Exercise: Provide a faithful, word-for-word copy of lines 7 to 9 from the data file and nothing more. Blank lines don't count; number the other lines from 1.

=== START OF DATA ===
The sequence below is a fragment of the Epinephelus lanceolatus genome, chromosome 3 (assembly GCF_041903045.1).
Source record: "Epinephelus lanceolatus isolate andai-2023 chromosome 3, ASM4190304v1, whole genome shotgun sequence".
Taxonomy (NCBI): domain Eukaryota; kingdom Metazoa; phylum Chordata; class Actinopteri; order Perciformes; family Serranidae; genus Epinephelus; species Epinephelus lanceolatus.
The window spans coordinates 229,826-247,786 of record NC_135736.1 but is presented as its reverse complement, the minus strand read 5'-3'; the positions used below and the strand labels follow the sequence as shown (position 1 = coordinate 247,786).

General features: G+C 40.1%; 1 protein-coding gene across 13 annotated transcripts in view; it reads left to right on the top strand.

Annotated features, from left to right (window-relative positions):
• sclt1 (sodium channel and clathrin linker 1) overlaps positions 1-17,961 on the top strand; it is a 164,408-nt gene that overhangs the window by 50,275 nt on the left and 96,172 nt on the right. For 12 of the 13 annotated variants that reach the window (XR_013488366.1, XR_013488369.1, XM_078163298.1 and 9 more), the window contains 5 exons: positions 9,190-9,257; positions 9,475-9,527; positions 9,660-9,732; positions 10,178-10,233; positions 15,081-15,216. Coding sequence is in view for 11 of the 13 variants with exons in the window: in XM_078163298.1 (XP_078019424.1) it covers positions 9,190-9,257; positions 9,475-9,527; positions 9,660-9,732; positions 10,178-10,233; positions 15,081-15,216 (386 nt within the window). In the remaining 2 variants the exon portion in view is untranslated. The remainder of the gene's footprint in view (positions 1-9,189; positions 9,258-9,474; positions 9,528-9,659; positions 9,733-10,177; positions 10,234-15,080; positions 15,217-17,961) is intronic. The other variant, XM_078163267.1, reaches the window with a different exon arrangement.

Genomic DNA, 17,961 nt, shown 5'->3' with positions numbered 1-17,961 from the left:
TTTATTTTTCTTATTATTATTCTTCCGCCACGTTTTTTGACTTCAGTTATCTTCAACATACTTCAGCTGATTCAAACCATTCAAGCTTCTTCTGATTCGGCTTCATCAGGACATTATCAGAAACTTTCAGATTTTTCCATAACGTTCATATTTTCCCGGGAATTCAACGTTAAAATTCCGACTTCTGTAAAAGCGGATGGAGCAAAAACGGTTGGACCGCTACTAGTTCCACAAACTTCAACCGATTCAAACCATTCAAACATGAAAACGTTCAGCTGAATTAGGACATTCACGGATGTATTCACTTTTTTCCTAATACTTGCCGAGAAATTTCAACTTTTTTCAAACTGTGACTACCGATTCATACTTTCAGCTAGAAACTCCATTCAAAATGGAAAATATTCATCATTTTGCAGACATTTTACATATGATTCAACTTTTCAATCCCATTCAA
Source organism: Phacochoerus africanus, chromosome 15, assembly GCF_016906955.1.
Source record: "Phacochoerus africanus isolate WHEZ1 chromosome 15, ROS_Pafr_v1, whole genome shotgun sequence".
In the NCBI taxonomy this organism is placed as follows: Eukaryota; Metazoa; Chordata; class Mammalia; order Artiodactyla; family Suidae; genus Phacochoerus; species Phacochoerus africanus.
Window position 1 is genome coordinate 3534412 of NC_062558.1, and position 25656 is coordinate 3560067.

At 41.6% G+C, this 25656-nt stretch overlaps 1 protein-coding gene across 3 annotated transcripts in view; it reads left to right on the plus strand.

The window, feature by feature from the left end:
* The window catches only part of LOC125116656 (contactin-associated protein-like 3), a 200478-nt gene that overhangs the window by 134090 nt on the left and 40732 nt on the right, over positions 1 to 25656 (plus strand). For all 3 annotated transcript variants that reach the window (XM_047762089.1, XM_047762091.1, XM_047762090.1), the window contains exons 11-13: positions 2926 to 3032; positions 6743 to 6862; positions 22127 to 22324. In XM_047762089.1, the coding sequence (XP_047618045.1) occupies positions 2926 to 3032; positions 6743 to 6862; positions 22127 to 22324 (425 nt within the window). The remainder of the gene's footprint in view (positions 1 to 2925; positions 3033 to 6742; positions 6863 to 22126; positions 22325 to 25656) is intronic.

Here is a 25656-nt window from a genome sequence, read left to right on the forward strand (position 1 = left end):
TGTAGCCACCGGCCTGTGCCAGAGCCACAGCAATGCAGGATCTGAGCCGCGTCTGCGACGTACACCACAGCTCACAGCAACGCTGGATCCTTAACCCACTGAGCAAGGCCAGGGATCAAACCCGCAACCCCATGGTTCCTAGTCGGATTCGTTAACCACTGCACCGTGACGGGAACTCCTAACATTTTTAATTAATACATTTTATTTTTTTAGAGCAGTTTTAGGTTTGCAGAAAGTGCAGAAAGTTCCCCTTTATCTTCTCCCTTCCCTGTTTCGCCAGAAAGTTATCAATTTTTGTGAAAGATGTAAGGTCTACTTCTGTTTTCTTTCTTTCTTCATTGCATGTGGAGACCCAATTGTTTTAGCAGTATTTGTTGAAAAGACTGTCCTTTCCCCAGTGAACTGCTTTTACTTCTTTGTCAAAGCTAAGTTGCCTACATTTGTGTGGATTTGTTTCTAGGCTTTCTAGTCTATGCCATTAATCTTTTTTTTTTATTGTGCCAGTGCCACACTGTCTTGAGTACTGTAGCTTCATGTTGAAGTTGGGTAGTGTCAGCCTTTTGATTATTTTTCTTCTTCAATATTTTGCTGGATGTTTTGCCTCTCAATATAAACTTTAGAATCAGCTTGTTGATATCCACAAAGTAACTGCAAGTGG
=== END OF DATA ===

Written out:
• sclt1 (sodium channel and clathrin linker 1) overlaps positions 1-17,961 on the top strand; it is a 164,408-nt gene that overhangs the window by 50,275 nt on the left and 96,172 nt on the right. For 12 of the 13 annotated variants that reach the window (XR_013488366.1, XR_013488369.1, XM_078163298.1 and 9 more), the window contains 5 exons: positions 9,190-9,257; positions 9,475-9,527; positions 9,660-9,732; positions 10,178-10,233; positions 15,081-15,216. Coding sequence is in view for 11 of the 13 variants with exons in the window: in XM_078163298.1 (XP_078019424.1) it covers positions 9,190-9,257; positions 9,475-9,527; positions 9,660-9,732; positions 10,178-10,233; positions 15,081-15,216 (386 nt within the window). In the remaining 2 variants the exon portion in view is untranslated. The remainder of the gene's footprint in view (positions 1-9,189; positions 9,258-9,474; positions 9,528-9,659; positions 9,733-10,177; positions 10,234-15,080; positions 15,217-17,961) is intronic. The other variant, XM_078163267.1, reaches the window with a different exon arrangement.

Genomic DNA, 17,961 nt, shown 5'->3' with positions numbered 1-17,961 from the left:
TTTATTTTTCTTATTATTATTCTTCCGCCACGTTTTTTGACTTCAGTTATCTTCAACATACTTCAGCTGATTCAAACCATTCAAGCTTCTTCTGATTCGGCTTCATCAGGACATTATCAGAAACTTTCAGATTTTTCCATAACGTTCATATTTTCCCGGGAATTCAACGTTAAAATTCCGACTTCTGTAAAAGCGGATGGAGCAAAAACGGTTGGACCGCTACTAGTTCCACAAACTTCAACCGATTCAAACCATTCAAACATGAAAACGTTCAGCTGAATTAGGACATTCACGGATGTATTCACTTTTTTCCTAATACTTGCCGAGAAATTTCAACTTTTTTCAAACTGTGACTACCGATTCATACTTTCAGCTAGAAACTCCATTCAAAATGGAAAATATTCATCATTTTGCAGACATTTTACATATGATTCAACTTTTCAATCCCATTCAA